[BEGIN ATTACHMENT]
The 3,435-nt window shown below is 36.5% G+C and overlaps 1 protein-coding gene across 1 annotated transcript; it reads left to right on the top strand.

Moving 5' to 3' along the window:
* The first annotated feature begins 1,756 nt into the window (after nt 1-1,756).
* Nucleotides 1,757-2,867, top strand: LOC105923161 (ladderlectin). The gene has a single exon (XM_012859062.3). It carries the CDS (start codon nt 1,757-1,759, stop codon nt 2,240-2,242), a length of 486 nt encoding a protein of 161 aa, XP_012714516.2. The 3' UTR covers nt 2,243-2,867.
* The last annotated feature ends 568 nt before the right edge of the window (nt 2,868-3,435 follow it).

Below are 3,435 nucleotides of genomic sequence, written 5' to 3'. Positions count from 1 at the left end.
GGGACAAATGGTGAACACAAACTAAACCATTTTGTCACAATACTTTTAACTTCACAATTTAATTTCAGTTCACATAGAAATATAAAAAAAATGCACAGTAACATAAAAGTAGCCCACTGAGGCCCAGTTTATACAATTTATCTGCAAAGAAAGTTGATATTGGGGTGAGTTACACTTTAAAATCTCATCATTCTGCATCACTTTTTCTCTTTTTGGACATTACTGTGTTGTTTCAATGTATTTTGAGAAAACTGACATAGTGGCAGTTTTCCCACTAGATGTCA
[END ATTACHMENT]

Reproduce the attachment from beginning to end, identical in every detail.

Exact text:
The 3,435-nt window shown below is 36.5% G+C and overlaps 1 protein-coding gene across 1 annotated transcript; it reads left to right on the top strand.

Moving 5' to 3' along the window:
* The first annotated feature begins 1,756 nt into the window (after nt 1-1,756).
* Nucleotides 1,757-2,867, top strand: LOC105923161 (ladderlectin). The gene has a single exon (XM_012859062.3). It carries the CDS (start codon nt 1,757-1,759, stop codon nt 2,240-2,242), a length of 486 nt encoding a protein of 161 aa, XP_012714516.2. The 3' UTR covers nt 2,243-2,867.
* The last annotated feature ends 568 nt before the right edge of the window (nt 2,868-3,435 follow it).

Below are 3,435 nucleotides of genomic sequence, written 5' to 3'. Positions count from 1 at the left end.
GGGACAAATGGTGAACACAAACTAAACCATTTTGTCACAATACTTTTAACTTCACAATTTAATTTCAGTTCACATAGAAATATAAAAAAAATGCACAGTAACATAAAAGTAGCCCACTGAGGCCCAGTTTATACAATTTATCTGCAAAGAAAGTTGATATTGGGGTGAGTTACACTTTAAAATCTCATCATTCTGCATCACTTTTTCTCTTTTTGGACATTACTGTGTTGTTTCAATGTATTTTGAGAAAACTGACATAGTGGCAGTTTTCCCACTAGATGTCA